Does it ever seem that every random or urgent need happens after regular business hours or on a weekend? Most of our wildlife calls or chats fall right into those time frames. Bats especially love to make themselves noticed at the most inopportune times. They are the most active at dawn and dusk. So in July, right when we are putting the kids to bed about 9:30pm or at 4:30am right when we are supposed to be in deep sleep, the bats decide it’s time for a party. The screeching and scratching can raise anyone out of bed.
Bats are known to live in caves, hollow trees, and are famous for their flights from under bridges. They truly are not picky how old a structure is or if it is a new construction project. They only care about a sheltered location to protect their roost. When a maternity roost is settled in the summer, bats love warm locations, attic spaces are perfect for this stage.
“Bats are opportunistic,” says Travis Aggson, Associate Certified Entomologist, American Pest Management, Inc., “They will take advantage of gaps behind concrete, slots between deck joists, cracks where gables meet roof lines, openings behind flashing, chimneys, the little bit of daylight between a light bulb and trim from recessed lighting, really any gap that is larger than a dime!”
Bat entry points can most times be identified easily by finding guano (bat poop) or sebum (oily, waxy substance produced by sebaceous glands) left behind from the bats as they squeeze into the openings into their roost. In other occasions, a night inspection with thermal imaging technology may be needed to determine entry points.
Bats usually mate in late fall and into winter before hibernation, they store the sperm and don’t become pregnant until spring. Pregnancy lasts for 6-9 weeks, babies are born May-June, females will normally only have 1 baby per year. Babies will suckle on their mother for 4-5 weeks before they learn to fly. During this phase it is important not to disturb the maternity roost as adults could abandon the babies in the roost. Exclusion should be delayed in June and July to prevent babies being abandoned in maternity roost.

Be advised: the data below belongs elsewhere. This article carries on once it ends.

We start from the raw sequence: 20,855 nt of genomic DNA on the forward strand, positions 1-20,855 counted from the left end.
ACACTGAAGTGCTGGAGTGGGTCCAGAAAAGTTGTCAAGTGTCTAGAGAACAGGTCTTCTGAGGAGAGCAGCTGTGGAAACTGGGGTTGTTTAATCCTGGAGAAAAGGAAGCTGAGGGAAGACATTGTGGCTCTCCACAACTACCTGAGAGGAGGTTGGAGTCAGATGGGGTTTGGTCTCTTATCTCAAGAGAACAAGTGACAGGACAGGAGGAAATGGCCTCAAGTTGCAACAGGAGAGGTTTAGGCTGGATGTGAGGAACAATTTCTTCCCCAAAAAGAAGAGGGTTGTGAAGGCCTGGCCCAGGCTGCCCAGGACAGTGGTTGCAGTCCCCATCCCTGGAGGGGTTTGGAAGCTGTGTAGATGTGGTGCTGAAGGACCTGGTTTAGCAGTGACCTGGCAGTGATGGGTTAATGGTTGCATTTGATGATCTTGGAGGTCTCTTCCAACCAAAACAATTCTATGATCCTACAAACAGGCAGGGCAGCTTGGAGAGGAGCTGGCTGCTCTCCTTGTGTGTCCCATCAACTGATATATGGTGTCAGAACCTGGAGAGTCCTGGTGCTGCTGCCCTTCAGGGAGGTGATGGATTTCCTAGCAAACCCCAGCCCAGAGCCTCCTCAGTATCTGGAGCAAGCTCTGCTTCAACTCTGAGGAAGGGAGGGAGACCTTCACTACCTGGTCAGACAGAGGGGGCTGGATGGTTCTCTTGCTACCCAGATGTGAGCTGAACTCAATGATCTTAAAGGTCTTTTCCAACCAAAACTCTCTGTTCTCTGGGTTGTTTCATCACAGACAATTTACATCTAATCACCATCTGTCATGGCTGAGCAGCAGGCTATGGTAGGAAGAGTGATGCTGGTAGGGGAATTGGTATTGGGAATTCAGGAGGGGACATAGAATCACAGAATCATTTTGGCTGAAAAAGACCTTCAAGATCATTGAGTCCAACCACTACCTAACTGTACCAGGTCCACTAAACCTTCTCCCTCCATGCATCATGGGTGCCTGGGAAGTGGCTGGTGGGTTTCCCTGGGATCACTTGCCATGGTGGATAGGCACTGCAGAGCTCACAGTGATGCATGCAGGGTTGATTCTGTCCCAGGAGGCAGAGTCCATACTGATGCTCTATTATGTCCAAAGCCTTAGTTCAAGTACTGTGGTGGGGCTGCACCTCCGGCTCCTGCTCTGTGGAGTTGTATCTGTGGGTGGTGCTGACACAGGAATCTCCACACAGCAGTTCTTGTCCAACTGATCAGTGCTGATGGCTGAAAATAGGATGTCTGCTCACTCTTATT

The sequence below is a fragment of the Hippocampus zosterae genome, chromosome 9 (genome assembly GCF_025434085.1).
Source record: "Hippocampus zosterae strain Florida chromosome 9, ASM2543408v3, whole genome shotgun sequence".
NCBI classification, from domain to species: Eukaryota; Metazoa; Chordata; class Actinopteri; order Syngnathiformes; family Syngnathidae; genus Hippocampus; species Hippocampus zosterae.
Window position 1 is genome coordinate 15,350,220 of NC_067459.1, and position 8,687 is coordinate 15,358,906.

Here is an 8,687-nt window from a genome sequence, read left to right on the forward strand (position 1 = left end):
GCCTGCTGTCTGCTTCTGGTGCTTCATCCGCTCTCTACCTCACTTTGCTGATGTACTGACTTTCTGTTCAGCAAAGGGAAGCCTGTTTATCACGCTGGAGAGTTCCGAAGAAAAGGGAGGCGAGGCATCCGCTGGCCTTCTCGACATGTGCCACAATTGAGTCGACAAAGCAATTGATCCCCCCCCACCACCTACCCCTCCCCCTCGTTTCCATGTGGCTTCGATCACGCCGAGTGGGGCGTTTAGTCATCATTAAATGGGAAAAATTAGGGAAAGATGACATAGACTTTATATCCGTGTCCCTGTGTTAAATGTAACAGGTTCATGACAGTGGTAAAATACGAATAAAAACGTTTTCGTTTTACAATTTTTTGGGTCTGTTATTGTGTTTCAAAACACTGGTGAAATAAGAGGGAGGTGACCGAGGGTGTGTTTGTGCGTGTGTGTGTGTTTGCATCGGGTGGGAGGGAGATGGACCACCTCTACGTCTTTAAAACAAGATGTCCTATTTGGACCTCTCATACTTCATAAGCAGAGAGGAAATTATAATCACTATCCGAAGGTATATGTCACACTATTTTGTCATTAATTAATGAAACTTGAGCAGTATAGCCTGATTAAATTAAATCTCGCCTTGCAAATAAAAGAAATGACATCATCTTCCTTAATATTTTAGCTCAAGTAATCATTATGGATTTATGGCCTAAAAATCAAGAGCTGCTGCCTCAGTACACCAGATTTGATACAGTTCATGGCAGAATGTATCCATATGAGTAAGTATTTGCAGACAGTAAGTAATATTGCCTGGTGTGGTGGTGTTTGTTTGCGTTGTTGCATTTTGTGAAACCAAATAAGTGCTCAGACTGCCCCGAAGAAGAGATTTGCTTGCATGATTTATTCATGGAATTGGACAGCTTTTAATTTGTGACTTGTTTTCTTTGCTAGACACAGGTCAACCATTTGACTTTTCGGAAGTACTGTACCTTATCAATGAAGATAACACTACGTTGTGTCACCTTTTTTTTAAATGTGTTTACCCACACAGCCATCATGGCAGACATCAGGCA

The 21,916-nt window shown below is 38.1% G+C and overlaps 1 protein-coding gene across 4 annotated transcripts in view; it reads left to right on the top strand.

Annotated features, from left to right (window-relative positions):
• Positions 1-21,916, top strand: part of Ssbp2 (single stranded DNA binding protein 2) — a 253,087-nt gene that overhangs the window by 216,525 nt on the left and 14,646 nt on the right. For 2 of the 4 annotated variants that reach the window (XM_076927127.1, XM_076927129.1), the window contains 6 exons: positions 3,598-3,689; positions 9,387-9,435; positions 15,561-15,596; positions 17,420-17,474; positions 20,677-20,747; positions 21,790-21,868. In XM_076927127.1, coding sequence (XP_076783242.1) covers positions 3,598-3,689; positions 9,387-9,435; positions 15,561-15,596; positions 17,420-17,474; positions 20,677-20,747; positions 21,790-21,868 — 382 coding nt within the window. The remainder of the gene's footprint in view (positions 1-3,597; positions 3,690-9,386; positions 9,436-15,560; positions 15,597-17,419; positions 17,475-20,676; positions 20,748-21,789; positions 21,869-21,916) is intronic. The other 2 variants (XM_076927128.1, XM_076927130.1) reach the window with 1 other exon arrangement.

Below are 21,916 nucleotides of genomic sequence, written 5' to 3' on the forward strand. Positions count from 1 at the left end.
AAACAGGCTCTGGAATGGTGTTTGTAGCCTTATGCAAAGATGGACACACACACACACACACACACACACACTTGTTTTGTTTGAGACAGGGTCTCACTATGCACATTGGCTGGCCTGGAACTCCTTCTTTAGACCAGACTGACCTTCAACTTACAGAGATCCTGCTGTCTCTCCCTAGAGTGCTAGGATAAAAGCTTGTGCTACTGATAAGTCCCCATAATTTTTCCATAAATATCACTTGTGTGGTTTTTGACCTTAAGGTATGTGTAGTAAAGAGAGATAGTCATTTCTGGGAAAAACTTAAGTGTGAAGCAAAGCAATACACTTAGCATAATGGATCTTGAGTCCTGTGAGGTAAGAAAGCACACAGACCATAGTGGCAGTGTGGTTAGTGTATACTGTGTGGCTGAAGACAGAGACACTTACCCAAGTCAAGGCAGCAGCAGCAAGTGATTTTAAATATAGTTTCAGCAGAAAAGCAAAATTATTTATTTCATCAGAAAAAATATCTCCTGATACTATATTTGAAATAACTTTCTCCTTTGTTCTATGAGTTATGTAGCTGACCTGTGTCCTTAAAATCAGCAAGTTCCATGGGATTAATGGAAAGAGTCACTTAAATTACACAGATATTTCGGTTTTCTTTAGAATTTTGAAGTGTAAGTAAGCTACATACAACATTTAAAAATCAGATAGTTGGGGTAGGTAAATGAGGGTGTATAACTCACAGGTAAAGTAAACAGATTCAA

“Bats are important to our ecological system, many don’t know that bats are pollinators and disburse seeds of plants,” says Aggson, “They are also known to eat their body weight in insects every night. It is key that we follow our exclusion policy of let them fly until after July.”
With all of the good, there are risks from bats as well, especially if they enter a home or place of business. Old dried up bat guano can release histoplasmosis from the spores from fungus that grow on the droppings. Histoplasmosis can be life threatening if inhaled by a person with a weakened immune system. Rabies, although very rare, can be carried by bats. Never approach a bat without the proper protective equipment and training, especially one that has been found active during the day. Rabies is not identifiable by visual inspection of the bat. The bat will have to be tested for a positive identification of the disease.
Exclusion is the best way to prevent bats from entering your living space. Any entry point larger than a size of a dime should be sealed. If bats have already entered your living or work space, there are steps that can be taken to release them safely and humanely using one way doors and sealing techniques. American Pest Management, Inc. Has 7 NWCOA Certified Bat Technicians trained to identify and exclude bat invasions of any magnification. If you’re interested in trying it for yourself, download our DIY Guide here or learn more about bats in our Pest Library.